Projects

  • Word recognition for the visually impaired

    Consider the problem of trying to identify the text on a custom painted store front sign. The letters may not belong to any standard font, the same letter may appear differently, and if we're looking at the sign from a severe angle, the entire word may be distorted. In the context of this grant, one could even say that we need to recognize letters of a new font from ZERO examples, since we are given 0 training examples for the new font. However, we believe we should be able to recognize a word even though we have no specific knowledge about a particular font.

    Recently, Jerod Weinman and I have published work which addresses the problem of recognizing novel types of text. We leverage the similarity among characters, in addition to their individual appearance, to classify characters in previously unseen fonts. This work integrates, in a consistent probabilistic framework, information about character appearance, character similarity, and a language model, to improve accuracies on this difficult "unseen font" problem. The work is described in the following paper:

          Jerod Weinman and Erik Learned-Miller.
          Improving recognition of novel input with similarity.
          In IEEE Conference on Computer Vision and Pattern Recognition (CVPR), Volume 1, pp. 308-315, 2006.
         
    [pdf]

    While text recognition is considered an "easy" problem by many researchers in computer vision, there is still no software that can successfully recognize the full variety of words, as they appear in complex environments, such as on store fronts, street signs, or movie marquees.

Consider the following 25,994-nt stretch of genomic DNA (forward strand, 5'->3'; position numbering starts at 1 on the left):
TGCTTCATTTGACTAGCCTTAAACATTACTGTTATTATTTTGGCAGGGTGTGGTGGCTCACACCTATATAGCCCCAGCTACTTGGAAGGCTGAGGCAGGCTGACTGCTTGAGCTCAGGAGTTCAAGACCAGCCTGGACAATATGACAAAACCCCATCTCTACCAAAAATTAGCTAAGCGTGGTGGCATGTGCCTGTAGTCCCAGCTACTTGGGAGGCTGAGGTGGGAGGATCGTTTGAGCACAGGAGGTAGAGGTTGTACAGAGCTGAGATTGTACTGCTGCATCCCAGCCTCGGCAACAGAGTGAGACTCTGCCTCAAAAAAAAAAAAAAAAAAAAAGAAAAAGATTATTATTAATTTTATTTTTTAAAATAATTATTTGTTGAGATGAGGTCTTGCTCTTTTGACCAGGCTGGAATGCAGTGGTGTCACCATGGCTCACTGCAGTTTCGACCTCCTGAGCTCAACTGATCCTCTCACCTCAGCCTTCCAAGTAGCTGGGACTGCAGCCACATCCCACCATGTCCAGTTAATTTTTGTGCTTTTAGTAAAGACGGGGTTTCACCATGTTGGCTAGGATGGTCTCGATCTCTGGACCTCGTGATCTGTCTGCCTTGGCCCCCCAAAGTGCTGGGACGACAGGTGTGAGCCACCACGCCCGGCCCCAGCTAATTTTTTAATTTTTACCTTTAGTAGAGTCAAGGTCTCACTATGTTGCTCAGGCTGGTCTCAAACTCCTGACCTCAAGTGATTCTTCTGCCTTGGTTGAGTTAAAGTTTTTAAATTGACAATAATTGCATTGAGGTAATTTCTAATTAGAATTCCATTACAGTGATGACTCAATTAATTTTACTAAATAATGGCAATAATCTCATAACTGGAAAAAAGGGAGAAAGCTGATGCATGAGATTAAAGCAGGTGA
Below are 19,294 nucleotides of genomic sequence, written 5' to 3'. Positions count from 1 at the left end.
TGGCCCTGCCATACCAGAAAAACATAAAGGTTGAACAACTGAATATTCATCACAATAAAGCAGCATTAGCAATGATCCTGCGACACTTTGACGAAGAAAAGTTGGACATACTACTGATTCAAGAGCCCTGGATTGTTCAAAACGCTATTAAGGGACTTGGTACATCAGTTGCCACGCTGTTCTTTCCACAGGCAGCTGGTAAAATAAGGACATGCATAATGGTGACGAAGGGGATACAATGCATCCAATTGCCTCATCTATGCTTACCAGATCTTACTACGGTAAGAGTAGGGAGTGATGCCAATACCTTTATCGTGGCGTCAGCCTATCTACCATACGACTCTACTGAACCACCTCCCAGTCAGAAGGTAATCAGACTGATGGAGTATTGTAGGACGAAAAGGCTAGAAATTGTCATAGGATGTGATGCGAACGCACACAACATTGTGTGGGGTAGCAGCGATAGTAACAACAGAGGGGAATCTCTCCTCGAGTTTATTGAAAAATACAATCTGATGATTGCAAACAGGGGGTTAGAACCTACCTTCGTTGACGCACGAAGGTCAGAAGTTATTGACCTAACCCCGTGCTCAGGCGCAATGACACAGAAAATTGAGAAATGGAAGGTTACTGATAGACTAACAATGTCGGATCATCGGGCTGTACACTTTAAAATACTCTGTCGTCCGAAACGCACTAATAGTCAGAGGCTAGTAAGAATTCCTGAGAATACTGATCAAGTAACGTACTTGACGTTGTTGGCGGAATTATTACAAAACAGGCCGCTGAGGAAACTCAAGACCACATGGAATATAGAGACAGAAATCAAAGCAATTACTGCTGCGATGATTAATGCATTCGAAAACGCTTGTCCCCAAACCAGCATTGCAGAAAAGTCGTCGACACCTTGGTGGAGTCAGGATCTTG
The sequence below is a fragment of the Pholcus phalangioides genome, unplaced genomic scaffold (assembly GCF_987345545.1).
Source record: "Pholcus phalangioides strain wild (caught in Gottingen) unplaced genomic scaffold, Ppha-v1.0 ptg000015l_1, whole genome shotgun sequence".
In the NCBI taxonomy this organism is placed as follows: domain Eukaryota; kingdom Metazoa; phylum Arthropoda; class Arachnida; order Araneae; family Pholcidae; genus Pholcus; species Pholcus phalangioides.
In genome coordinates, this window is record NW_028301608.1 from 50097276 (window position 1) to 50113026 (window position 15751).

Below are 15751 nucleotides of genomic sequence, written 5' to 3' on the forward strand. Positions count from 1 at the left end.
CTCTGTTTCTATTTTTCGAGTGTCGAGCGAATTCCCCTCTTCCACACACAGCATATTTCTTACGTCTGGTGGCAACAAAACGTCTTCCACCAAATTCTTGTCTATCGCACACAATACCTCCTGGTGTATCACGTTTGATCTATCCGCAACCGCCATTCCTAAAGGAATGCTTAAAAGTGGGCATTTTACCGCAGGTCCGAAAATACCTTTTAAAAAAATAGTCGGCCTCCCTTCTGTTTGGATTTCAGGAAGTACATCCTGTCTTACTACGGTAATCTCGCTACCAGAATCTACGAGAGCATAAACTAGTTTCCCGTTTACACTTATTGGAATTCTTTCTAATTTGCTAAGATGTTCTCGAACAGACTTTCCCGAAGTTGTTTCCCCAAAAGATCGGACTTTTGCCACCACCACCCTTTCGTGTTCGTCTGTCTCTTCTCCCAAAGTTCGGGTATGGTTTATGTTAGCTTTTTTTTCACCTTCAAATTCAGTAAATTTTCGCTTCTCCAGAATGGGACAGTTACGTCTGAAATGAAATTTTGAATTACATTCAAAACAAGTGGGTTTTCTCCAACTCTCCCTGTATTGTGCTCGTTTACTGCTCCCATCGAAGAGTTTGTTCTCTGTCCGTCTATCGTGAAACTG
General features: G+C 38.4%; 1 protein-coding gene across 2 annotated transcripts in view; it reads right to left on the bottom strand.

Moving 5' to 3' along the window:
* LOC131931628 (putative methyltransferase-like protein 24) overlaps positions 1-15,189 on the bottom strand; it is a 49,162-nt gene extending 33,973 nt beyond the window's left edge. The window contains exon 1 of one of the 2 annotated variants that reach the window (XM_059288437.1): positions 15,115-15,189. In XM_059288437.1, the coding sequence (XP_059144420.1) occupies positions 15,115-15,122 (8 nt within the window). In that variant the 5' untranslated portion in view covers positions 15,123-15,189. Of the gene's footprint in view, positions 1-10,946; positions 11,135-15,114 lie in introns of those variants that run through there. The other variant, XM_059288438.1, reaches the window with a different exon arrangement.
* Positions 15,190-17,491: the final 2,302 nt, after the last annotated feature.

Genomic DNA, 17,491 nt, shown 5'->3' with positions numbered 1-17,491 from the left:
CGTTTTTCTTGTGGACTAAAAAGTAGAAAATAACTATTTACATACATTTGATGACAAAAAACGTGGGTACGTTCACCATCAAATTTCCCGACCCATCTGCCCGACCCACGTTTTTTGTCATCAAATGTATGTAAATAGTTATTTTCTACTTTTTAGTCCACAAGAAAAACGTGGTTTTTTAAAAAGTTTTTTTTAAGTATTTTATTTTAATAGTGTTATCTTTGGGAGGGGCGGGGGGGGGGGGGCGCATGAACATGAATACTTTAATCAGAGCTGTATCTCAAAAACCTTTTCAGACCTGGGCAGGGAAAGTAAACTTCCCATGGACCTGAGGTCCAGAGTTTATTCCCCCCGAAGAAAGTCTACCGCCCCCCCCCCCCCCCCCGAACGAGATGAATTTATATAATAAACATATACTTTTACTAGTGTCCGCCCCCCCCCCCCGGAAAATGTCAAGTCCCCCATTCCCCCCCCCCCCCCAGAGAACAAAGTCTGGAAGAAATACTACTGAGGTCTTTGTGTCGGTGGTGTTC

• Behavioral robotics

  • Recognition from one example

    How can I recognize a person when I have seen only a single picture of that person before? This is a particularly challenging recognition problem since the same person has so many variables affecting his or her appearance. The same person may appear with different facial expressions, hairstyles, or facial hair. They may be wearing glasses one day, but not the next. They may go to the beach and get a tan. We have been developing a method called "hyper-feature" recognition, originally conceived by Andras Ferencz at UC Berkeley, to solve the problem of face recognition from one example. Recently, Vidit Jain at UMass has improved this system using discriminative training techniques. This work is described in the following paper:

          Vidit Jain, Andras Ferencz and Erik Learned-Miller.
          Discriminative Training of Hyper-feature Models for Object Identification.
          Proceedings of the British Machine Vision Conference (BMVC), Volume 1, pp. 357-366, 2006.
          [pdf]